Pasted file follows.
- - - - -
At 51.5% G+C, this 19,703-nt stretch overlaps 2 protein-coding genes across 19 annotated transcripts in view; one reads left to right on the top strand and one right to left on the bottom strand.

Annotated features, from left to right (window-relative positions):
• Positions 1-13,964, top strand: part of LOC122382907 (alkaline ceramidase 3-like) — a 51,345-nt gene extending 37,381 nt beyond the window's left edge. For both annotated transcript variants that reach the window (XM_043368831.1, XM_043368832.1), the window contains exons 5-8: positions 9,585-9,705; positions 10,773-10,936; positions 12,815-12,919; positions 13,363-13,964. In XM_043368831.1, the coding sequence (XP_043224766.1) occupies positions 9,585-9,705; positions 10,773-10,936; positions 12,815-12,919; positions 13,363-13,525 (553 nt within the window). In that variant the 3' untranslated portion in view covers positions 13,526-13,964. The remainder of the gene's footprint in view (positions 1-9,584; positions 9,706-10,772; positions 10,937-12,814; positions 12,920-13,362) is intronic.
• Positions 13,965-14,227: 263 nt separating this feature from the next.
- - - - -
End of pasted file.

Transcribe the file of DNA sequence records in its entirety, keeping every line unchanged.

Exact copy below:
At 51.5% G+C, this 19,703-nt stretch overlaps 2 protein-coding genes across 19 annotated transcripts in view; one reads left to right on the top strand and one right to left on the bottom strand.

Annotated features, from left to right (window-relative positions):
• Positions 1-13,964, top strand: part of LOC122382907 (alkaline ceramidase 3-like) — a 51,345-nt gene extending 37,381 nt beyond the window's left edge. For both annotated transcript variants that reach the window (XM_043368831.1, XM_043368832.1), the window contains exons 5-8: positions 9,585-9,705; positions 10,773-10,936; positions 12,815-12,919; positions 13,363-13,964. In XM_043368831.1, the coding sequence (XP_043224766.1) occupies positions 9,585-9,705; positions 10,773-10,936; positions 12,815-12,919; positions 13,363-13,525 (553 nt within the window). In that variant the 3' untranslated portion in view covers positions 13,526-13,964. The remainder of the gene's footprint in view (positions 1-9,584; positions 9,706-10,772; positions 10,937-12,814; positions 12,920-13,362) is intronic.
• Positions 13,965-14,227: 263 nt separating this feature from the next.